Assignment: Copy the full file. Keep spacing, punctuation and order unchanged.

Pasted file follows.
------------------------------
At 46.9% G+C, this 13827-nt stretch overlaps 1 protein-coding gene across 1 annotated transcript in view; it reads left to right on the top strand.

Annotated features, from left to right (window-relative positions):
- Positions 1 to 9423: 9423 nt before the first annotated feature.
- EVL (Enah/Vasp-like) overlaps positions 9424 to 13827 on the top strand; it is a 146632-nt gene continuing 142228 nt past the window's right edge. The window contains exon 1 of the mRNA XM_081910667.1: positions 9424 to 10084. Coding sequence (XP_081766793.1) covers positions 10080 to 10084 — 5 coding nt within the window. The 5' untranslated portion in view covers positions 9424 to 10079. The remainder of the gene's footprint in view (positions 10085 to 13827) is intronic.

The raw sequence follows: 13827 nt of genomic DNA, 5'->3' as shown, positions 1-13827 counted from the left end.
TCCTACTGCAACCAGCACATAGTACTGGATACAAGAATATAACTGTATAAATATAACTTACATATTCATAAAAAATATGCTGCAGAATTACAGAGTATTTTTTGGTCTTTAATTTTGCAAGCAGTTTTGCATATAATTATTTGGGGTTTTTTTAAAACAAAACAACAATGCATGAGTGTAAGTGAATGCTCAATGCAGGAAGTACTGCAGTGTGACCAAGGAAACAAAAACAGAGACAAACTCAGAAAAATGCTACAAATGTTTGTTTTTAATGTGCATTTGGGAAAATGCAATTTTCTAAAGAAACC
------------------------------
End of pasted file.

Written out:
At 46.9% G+C, this 13827-nt stretch overlaps 1 protein-coding gene across 1 annotated transcript in view; it reads left to right on the top strand.

Annotated features, from left to right (window-relative positions):
- Positions 1 to 9423: 9423 nt before the first annotated feature.
- EVL (Enah/Vasp-like) overlaps positions 9424 to 13827 on the top strand; it is a 146632-nt gene continuing 142228 nt past the window's right edge. The window contains exon 1 of the mRNA XM_081910667.1: positions 9424 to 10084. Coding sequence (XP_081766793.1) covers positions 10080 to 10084 — 5 coding nt within the window. The 5' untranslated portion in view covers positions 9424 to 10079. The remainder of the gene's footprint in view (positions 10085 to 13827) is intronic.

The raw sequence follows: 13827 nt of genomic DNA, 5'->3' as shown, positions 1-13827 counted from the left end.
TCCTACTGCAACCAGCACATAGTACTGGATACAAGAATATAACTGTATAAATATAACTTACATATTCATAAAAAATATGCTGCAGAATTACAGAGTATTTTTTGGTCTTTAATTTTGCAAGCAGTTTTGCATATAATTATTTGGGGTTTTTTTAAAACAAAACAACAATGCATGAGTGTAAGTGAATGCTCAATGCAGGAAGTACTGCAGTGTGACCAAGGAAACAAAAACAGAGACAAACTCAGAAAAATGCTACAAATGTTTGTTTTTAATGTGCATTTGGGAAAATGCAATTTTCTAAAGAAACC